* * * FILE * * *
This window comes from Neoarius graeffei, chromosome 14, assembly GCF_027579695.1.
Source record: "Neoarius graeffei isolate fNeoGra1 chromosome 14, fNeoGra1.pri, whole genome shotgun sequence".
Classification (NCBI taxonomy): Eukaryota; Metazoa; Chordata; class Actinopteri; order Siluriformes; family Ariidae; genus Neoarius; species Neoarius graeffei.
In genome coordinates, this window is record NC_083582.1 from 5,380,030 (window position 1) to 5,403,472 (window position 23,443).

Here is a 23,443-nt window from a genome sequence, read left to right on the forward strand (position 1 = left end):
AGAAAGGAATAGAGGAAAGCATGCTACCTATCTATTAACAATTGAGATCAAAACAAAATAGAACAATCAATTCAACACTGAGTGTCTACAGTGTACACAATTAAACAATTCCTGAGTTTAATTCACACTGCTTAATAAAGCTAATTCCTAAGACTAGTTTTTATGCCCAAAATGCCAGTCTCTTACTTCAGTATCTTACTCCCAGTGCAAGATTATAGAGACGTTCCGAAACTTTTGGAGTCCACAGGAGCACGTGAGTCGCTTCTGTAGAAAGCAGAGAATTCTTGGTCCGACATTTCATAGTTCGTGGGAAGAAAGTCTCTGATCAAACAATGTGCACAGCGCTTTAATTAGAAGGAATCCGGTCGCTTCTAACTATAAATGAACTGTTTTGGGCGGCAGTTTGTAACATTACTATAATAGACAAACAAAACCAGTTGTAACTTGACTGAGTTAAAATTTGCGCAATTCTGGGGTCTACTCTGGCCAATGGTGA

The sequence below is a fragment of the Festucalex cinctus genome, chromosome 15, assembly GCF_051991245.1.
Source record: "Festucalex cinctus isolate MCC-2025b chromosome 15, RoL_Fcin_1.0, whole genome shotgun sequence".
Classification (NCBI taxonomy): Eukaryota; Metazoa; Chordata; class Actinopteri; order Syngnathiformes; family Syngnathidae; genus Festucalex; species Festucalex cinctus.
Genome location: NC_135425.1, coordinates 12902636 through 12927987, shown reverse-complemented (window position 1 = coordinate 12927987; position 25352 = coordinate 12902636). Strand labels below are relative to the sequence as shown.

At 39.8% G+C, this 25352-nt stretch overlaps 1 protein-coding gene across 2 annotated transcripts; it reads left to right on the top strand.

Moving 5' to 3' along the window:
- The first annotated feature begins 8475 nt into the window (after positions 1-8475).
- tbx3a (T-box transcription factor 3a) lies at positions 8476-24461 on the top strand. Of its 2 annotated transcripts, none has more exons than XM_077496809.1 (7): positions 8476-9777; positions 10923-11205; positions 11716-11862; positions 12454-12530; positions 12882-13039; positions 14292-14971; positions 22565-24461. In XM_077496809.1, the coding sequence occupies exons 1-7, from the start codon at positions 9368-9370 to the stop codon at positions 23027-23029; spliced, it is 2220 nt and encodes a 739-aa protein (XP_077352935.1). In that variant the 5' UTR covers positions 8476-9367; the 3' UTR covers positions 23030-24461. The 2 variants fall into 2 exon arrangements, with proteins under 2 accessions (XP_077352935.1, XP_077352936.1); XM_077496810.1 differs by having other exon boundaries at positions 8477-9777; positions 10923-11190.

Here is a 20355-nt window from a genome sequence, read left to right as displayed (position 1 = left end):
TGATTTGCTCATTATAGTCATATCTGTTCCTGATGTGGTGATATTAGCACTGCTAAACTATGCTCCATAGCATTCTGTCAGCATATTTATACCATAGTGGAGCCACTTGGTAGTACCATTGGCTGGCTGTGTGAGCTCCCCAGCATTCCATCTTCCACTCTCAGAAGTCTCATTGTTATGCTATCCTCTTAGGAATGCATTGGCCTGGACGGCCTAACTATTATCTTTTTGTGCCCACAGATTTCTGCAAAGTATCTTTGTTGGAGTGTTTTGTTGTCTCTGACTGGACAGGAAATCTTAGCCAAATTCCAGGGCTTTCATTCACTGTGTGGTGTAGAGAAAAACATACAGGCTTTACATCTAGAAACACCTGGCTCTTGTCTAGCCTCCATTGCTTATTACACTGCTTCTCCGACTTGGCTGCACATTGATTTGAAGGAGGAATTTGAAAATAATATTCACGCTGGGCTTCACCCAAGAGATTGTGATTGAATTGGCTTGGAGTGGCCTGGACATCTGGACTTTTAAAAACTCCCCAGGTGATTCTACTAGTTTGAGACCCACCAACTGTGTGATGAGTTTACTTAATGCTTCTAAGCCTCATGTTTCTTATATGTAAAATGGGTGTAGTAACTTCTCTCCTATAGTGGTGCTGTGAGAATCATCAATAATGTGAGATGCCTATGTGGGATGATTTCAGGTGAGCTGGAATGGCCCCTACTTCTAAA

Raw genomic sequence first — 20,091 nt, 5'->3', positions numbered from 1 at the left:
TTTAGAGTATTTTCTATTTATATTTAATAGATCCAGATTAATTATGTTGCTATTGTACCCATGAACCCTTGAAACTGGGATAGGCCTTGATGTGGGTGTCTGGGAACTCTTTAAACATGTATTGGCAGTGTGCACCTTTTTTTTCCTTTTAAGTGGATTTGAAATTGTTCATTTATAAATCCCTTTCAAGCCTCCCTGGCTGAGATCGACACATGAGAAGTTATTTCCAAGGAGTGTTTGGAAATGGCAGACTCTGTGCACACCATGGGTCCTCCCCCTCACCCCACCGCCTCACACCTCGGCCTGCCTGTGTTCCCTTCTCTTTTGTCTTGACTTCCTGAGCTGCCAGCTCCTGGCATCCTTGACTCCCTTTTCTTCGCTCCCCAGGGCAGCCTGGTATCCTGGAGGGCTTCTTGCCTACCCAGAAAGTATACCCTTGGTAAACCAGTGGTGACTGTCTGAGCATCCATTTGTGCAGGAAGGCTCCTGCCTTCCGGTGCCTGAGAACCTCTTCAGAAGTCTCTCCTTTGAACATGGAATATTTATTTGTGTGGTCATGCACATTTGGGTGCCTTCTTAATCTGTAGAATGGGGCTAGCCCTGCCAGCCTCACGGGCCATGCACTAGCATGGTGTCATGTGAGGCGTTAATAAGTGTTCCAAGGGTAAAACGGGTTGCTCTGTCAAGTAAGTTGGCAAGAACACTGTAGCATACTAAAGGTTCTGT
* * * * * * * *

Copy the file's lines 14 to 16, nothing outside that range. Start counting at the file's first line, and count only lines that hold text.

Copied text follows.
- tbx3a (T-box transcription factor 3a) lies at positions 8476-24461 on the top strand. Of its 2 annotated transcripts, none has more exons than XM_077496809.1 (7): positions 8476-9777; positions 10923-11205; positions 11716-11862; positions 12454-12530; positions 12882-13039; positions 14292-14971; positions 22565-24461. In XM_077496809.1, the coding sequence occupies exons 1-7, from the start codon at positions 9368-9370 to the stop codon at positions 23027-23029; spliced, it is 2220 nt and encodes a 739-aa protein (XP_077352935.1). In that variant the 5' UTR covers positions 8476-9367; the 3' UTR covers positions 23030-24461. The 2 variants fall into 2 exon arrangements, with proteins under 2 accessions (XP_077352935.1, XP_077352936.1); XM_077496810.1 differs by having other exon boundaries at positions 8477-9777; positions 10923-11190.

Here is a 20355-nt window from a genome sequence, read left to right as displayed (position 1 = left end):
TGATTTGCTCATTATAGTCATATCTGTTCCTGATGTGGTGATATTAGCACTGCTAAACTATGCTCCATAGCATTCTGTCAGCATATTTATACCATAGTGGAGCCACTTGGTAGTACCATTGGCTGGCTGTGTGAGCTCCCCAGCATTCCATCTTCCACTCTCAGAAGTCTCATTGTTATGCTATCCTCTTAGGAATGCATTGGCCTGGACGGCCTAACTATTATCTTTTTGTGCCCACAGATTTCTGCAAAGTATCTTTGTTGGAGTGTTTTGTTGTCTCTGACTGGACAGGAAATCTTAGCCAAATTCCAGGGCTTTCATTCACTGTGTGGTGTAGAGAAAAACATACAGGCTTTACATCTAGAAACACCTGGCTCTTGTCTAGCCTCCATTGCTTATTACACTGCTTCTCCGACTTGGCTGCACATTGATTTGAAGGAGGAATTTGAAAATAATATTCACGCTGGGCTTCACCCAAGAGATTGTGATTGAATTGGCTTGGAGTGGCCTGGACATCTGGACTTTTAAAAACTCCCCAGGTGATTCTACTAGTTTGAGACCCACCAACTGTGTGATGAGTTTACTTAATGCTTCTAAGCCTCATGTTTCTTATATGTAAAATGGGTGTAGTAACTTCTCTCCTATAGTGGTGCTGTGAGAATCATCAATAATGTGAGATGCCTATGTGGGATGATTTCAGGTGAGCTGGAATGGCCCCTACTTCTAAA